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Ian Bremmer: Risk of Nuclear Crisis In 2022: Too High | Asia Society | GZERO Media

Ian Bremmer: Risk of nuclear crisis in 2022 is too high

The White House believes that there is a 20% chance of another Cuban Missile Crisis "in the next eight weeks" with Russia, Ian Bremmer said at an event at the Asia Society in New York on Monday. While Bremmer doesn't see as high a chance that Putin would risk using nuclear weapons, he added, "Either way, those numbers are way too freaking high." The even bigger risk, he points out, is that not enough is being done to manage the unprecedented danger from Russia in the medium term.

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Paige Fusco

The Graphic Truth: Tracking the ruble rebound

The ruble is back on top. Why?

What a wild ride the ruble has had so far this year.

Russia's currency nosedived in late February, losing as much as 30% of its value against the US dollar when Western nations slapped tough sanctions on the Kremlin for invading Ukraine. But then Vladimir Putin pulled out all the stops to save the ruble.

Spoiler: it worked.

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Putin Has "Mummified" Russia | Ivan Krastev On the Putin Effect | GZERO World

Putin has "mummified" Russia: Ivan Krastev on the Putin effect

Vladimir Putin has a much bigger long-term problem beyond Ukraine: Russia's population is shrinking, which for political scientist Ivan Krastev will impact how post-Putin Russia looks like because Putin won't let Russians even talk about it.

That's a big deal, he tells Ian Bremmer on GZERO World, because the West seems to be primarily focused on isolating Russia while dreaming of a post-Putin world ... without Russia.

Meanwhile, Krastev says the Russians are prepping for a future in which they deal with China instead of the West — which is equally far off for them.

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Ian Explains: The Dangers of Russia Losing Badly | GZERO World

The dangers of Russia losing badly

Vladimir Putin has a much bigger long-term problem beyond Ukraine: Russia's population is shrinking, which for political scientist Ivan Krastev will impact how post-Putin Russia looks like because Putin won't let Russians even talk about it.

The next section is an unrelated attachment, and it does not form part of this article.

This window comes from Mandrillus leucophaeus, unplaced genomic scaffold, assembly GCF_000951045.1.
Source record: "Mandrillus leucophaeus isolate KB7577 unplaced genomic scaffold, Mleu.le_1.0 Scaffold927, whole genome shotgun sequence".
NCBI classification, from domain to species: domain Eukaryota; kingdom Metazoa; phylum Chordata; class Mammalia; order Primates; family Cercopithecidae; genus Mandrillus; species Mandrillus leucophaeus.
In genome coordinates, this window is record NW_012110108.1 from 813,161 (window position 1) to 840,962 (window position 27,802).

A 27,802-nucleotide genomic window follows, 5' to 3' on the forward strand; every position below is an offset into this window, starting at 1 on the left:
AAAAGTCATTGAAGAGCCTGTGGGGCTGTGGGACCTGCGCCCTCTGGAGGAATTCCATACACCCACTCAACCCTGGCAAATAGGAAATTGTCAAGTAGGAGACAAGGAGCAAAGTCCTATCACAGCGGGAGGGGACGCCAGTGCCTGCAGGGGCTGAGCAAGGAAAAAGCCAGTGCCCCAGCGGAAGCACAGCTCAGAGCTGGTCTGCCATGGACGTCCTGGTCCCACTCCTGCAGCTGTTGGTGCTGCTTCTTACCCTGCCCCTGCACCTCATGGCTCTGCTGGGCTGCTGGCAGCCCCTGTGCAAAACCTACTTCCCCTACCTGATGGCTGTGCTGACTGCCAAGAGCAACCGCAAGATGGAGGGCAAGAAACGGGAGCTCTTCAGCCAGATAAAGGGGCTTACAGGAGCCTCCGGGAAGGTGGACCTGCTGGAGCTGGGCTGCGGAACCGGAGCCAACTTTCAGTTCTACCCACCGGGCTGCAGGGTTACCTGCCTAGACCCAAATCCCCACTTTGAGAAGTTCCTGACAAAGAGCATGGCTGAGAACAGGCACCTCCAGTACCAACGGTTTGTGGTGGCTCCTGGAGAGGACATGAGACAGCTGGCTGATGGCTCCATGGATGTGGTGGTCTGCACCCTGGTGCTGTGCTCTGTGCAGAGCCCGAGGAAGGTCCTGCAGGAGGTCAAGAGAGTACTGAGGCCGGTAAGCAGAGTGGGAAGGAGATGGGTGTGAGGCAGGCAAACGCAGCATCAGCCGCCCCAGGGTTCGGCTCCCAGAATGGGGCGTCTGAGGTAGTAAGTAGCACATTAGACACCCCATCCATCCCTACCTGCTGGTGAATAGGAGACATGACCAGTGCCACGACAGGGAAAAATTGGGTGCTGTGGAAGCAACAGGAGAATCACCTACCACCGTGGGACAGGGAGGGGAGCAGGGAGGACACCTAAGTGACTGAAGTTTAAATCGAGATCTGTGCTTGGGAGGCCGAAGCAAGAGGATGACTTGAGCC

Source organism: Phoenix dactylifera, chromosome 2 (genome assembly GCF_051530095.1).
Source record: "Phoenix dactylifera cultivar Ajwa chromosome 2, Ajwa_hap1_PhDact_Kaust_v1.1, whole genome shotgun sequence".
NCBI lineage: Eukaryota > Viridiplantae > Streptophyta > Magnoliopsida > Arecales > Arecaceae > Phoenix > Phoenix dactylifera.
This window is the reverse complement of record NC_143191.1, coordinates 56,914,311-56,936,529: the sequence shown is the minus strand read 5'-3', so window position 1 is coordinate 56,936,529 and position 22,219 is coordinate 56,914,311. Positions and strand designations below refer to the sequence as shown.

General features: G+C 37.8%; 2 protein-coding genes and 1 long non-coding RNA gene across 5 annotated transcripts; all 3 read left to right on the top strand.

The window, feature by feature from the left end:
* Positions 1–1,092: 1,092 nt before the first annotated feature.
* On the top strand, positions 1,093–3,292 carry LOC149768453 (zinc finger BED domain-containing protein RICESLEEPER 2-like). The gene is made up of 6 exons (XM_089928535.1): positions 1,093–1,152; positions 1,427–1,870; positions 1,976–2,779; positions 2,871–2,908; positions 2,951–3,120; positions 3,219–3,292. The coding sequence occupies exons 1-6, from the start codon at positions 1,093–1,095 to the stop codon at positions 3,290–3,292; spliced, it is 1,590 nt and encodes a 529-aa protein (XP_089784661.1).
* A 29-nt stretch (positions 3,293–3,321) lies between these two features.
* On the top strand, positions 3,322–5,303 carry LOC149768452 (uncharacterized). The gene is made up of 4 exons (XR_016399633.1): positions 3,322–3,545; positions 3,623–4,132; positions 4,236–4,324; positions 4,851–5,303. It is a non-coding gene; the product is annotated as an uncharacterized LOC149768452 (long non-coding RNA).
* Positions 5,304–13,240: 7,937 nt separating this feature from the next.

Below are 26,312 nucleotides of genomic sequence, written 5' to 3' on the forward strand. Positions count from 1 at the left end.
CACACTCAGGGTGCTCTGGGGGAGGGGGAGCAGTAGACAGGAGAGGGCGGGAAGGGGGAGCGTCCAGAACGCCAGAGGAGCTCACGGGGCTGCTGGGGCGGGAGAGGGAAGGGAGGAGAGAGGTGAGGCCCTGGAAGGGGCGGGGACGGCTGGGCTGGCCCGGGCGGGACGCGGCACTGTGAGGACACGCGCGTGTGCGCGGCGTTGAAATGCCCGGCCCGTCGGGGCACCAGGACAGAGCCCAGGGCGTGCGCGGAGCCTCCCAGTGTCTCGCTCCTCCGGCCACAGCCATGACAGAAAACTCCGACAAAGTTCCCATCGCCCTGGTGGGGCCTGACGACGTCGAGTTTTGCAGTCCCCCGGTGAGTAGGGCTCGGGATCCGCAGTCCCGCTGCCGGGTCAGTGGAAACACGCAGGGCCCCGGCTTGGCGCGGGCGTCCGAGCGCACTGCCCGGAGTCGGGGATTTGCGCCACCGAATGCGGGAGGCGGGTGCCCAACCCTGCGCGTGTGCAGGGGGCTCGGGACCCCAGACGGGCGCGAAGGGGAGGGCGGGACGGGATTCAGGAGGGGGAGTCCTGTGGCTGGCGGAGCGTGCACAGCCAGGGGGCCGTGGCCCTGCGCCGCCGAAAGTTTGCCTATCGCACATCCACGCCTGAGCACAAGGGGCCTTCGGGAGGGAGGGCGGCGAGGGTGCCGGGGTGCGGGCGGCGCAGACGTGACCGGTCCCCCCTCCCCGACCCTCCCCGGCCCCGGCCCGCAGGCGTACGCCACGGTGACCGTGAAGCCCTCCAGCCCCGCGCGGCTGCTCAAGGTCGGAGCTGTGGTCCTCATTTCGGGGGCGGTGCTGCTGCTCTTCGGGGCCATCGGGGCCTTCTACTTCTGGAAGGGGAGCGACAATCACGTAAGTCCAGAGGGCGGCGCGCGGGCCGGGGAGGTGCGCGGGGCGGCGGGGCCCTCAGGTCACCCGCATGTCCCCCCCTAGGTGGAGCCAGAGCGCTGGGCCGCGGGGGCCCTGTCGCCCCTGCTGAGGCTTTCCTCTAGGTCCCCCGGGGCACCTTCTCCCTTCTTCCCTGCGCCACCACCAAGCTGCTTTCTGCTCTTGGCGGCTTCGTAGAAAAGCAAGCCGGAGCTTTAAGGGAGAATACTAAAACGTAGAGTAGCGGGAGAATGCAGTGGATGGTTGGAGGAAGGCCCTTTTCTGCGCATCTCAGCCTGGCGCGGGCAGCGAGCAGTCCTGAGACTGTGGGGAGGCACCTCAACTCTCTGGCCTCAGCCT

That's a big deal, he tells Ian Bremmer, because the West seems to be primarily focused on isolating Russia while dreaming of a post-Putin world ... without Russia.

Meanwhile, Krastev says the Russians are prepping for a future in which they deal with China instead of the West — which is equally far off for them.

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Packs of 1,000-ruble notes at a printing factory in Moscow.

REUTERS/Maxim Shemetov

Russian ruble weathers sanctions storm

Having plunged to a record low against the US dollar in early March, the ruble has since recovered most of its losses. Does this mean sanctions can’t impact the Russian economy as much as the West hoped? We asked Eurasia Group senior analyst Jason Bush for his take on the strength of Russia’s economy amid the war and the Western backlash.

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Russia’s Invasion of Ukraine Marks the End of Globalization for Russia | World In :60 | GZERO Media

End of globalization for Russia

Who poisoned Russian oligarch Roman Abramovich? Does Russia's invasion of Ukraine mark the end of globalization? Will Shanghai's lockdown begin to shift China away from its zero-COVID policy? Ian Bremmer shares his insights on global politics this week on World In :60.

First, who poisoned Russian oligarch Roman Abramovich?

Yeah, it's quite a story involved in the Russia-Ukrainian negotiations, and apparently claimed that he was poisoned. And it's interesting, he is, of course, a very well-known Russian oligarch. He's made his billions of dollars, purely because of the support and alignment with President Putin. And he has been fairly public in his concern with opposition to the war. Indeed, one of the reasons why some of the sanctions have been more limited against him than they would've been is because Zelensky, the Ukrainian President, reached out to the Biden administration and said, "This guy's actually being useful to us, and so it would be, you don't want to hit him too hard." And clearly, the Kremlin is angry about that. And so, I have no intelligence at all about who would've been responsible for his poisoning, but if it happened, the list from the Kremlin would be as long as my arm.

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Three-year-old Ukrainian refugee Karolina from Nikopol looks through a fence on the platform at a train station in Poland.

REUTERS/Hannah McKay

Hard Numbers: US to take in 100K refugees, cost of living surges in Russia, North Korea tests ICBM, polio scare hits Malawi, militants surrender in Nigeria

100,000: The Biden administration announced Thursday that the US will welcome up to 100,000 Ukrainian refugees and others fleeing Russian aggression. This will happen over the “long term” and therefore will not require raising the annual refugee cap.

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Ian Explains: Putin at War With the West | GZERO World

Putin at war with the West

The West is already at war with Russia.

NATO boots may not be on the ground, but NATO-supplied arms and cash are. Off the battlefield, Western sanctions are hitting the Russian economy hard.

Vladimir Putin definitely sees all this as the West being directly at war with Russia, Ian Bremmer explains.

Still, the Russian leader is fighting a 20th-century war in 2022. And so far, he's losing it.

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